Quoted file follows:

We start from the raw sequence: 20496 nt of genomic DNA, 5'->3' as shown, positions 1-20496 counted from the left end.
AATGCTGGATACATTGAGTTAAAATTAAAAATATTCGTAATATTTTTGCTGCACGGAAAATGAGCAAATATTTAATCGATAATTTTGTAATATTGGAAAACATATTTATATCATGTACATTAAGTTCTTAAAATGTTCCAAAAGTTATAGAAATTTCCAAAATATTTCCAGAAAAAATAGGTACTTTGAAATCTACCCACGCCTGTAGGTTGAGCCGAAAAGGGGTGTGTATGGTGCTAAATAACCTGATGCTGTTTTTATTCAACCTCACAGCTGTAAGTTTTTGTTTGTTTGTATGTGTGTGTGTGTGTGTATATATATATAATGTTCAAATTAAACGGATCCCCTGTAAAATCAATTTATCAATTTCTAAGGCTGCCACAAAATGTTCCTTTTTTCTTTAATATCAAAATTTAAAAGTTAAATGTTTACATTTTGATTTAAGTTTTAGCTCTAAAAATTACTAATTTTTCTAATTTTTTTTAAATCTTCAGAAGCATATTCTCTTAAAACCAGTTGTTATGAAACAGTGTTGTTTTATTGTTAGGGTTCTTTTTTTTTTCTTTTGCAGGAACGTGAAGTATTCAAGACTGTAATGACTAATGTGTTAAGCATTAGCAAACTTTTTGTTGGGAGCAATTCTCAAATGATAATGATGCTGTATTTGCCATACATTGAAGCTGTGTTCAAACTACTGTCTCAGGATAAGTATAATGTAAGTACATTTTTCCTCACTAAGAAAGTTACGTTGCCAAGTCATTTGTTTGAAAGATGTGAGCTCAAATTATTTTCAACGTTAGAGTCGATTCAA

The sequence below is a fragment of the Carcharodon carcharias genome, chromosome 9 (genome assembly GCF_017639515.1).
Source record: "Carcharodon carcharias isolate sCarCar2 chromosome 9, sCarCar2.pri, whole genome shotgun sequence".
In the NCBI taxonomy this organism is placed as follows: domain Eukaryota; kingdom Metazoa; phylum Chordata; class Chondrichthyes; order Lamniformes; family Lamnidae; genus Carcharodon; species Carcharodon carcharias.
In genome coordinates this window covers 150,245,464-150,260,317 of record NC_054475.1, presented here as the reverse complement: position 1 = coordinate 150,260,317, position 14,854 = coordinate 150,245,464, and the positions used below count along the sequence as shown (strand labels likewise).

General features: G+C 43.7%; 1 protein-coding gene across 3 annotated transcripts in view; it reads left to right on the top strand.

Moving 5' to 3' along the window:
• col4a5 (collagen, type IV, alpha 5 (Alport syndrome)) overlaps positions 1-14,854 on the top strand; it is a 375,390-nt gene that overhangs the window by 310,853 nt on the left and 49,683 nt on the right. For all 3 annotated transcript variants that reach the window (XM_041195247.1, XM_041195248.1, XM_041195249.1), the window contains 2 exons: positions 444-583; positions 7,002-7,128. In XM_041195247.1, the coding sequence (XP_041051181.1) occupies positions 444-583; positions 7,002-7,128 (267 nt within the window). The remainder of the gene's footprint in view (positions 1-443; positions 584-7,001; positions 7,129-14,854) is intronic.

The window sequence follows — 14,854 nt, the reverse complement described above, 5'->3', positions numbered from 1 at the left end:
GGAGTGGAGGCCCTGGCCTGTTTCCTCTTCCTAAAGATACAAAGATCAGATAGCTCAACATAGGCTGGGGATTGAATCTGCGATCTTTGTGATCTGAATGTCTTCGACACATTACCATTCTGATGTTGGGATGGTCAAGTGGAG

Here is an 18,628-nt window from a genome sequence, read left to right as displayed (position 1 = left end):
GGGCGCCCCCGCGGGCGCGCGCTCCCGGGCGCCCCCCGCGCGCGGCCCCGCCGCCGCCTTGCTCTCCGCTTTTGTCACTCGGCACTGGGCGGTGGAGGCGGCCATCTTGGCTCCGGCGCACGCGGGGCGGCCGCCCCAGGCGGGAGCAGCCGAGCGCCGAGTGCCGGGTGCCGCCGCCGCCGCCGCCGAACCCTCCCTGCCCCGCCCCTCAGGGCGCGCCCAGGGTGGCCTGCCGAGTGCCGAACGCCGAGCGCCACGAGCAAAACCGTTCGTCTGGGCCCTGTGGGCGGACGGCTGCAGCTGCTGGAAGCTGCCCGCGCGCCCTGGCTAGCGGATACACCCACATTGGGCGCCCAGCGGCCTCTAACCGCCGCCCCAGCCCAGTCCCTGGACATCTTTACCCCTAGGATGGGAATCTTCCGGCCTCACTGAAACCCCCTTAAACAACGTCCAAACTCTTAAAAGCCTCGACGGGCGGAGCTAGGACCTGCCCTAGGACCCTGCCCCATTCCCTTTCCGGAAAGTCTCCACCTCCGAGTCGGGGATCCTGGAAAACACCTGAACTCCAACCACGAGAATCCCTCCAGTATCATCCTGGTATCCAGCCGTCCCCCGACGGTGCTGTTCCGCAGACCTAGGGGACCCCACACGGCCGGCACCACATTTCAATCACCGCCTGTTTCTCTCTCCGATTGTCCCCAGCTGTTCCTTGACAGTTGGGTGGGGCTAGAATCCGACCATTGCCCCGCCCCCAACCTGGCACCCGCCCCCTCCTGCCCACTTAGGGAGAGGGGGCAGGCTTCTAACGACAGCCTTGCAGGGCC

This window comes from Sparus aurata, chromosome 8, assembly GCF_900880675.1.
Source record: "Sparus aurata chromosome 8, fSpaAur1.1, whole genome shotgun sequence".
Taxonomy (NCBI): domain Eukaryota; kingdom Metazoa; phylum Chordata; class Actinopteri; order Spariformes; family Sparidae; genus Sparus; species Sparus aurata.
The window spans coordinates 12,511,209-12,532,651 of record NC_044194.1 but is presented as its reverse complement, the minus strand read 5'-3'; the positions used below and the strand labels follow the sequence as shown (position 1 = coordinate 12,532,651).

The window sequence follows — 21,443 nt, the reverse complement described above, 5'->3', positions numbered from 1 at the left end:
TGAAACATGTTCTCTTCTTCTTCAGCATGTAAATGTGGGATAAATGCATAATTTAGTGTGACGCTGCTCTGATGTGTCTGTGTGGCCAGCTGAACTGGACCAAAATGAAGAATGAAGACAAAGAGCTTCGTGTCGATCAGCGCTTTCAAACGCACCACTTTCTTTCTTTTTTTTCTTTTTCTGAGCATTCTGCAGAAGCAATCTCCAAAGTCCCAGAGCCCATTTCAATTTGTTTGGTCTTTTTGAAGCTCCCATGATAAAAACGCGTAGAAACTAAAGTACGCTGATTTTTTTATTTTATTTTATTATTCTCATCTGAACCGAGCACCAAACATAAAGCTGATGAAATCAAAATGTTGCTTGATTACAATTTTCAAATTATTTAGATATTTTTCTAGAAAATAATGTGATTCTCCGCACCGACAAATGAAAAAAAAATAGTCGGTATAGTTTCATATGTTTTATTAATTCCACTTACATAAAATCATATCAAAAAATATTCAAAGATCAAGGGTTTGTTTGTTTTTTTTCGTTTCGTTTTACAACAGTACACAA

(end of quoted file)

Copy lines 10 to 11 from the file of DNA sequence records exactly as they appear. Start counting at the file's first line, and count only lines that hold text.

The window sequence follows — 14,854 nt, the reverse complement described above, 5'->3', positions numbered from 1 at the left end:
GGAGTGGAGGCCCTGGCCTGTTTCCTCTTCCTAAAGATACAAAGATCAGATAGCTCAACATAGGCTGGGGATTGAATCTGCGATCTTTGTGATCTGAATGTCTTCGACACATTACCATTCTGATGTTGGGATGGTCAAGTGGAG